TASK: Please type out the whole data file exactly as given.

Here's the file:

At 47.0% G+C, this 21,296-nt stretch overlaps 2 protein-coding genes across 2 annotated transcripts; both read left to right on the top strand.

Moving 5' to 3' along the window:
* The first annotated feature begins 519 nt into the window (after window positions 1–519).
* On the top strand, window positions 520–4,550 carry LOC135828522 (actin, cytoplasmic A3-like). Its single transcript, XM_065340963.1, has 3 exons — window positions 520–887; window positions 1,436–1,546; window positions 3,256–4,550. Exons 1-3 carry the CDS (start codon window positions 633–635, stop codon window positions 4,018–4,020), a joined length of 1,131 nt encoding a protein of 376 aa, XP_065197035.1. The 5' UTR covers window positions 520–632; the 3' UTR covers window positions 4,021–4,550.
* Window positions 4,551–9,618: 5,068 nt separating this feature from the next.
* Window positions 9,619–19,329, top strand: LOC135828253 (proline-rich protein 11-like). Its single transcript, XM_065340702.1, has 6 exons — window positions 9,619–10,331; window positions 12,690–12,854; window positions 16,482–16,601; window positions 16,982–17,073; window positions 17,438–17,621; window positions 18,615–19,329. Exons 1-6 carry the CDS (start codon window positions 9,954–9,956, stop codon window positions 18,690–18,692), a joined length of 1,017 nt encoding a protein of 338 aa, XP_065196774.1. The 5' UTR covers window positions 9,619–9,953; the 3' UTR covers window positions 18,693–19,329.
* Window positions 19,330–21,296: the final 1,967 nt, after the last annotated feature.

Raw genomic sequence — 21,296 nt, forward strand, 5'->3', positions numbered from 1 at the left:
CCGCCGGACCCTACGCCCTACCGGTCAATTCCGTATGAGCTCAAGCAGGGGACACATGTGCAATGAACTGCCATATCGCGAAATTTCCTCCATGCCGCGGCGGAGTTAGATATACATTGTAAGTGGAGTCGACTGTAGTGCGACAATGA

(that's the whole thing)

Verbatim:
At 47.0% G+C, this 21,296-nt stretch overlaps 2 protein-coding genes across 2 annotated transcripts; both read left to right on the top strand.

Moving 5' to 3' along the window:
* The first annotated feature begins 519 nt into the window (after window positions 1–519).
* On the top strand, window positions 520–4,550 carry LOC135828522 (actin, cytoplasmic A3-like). Its single transcript, XM_065340963.1, has 3 exons — window positions 520–887; window positions 1,436–1,546; window positions 3,256–4,550. Exons 1-3 carry the CDS (start codon window positions 633–635, stop codon window positions 4,018–4,020), a joined length of 1,131 nt encoding a protein of 376 aa, XP_065197035.1. The 5' UTR covers window positions 520–632; the 3' UTR covers window positions 4,021–4,550.
* Window positions 4,551–9,618: 5,068 nt separating this feature from the next.
* Window positions 9,619–19,329, top strand: LOC135828253 (proline-rich protein 11-like). Its single transcript, XM_065340702.1, has 6 exons — window positions 9,619–10,331; window positions 12,690–12,854; window positions 16,482–16,601; window positions 16,982–17,073; window positions 17,438–17,621; window positions 18,615–19,329. Exons 1-6 carry the CDS (start codon window positions 9,954–9,956, stop codon window positions 18,690–18,692), a joined length of 1,017 nt encoding a protein of 338 aa, XP_065196774.1. The 5' UTR covers window positions 9,619–9,953; the 3' UTR covers window positions 18,693–19,329.
* Window positions 19,330–21,296: the final 1,967 nt, after the last annotated feature.

Raw genomic sequence — 21,296 nt, forward strand, 5'->3', positions numbered from 1 at the left:
CCGCCGGACCCTACGCCCTACCGGTCAATTCCGTATGAGCTCAAGCAGGGGACACATGTGCAATGAACTGCCATATCGCGAAATTTCCTCCATGCCGCGGCGGAGTTAGATATACATTGTAAGTGGAGTCGACTGTAGTGCGACAATGA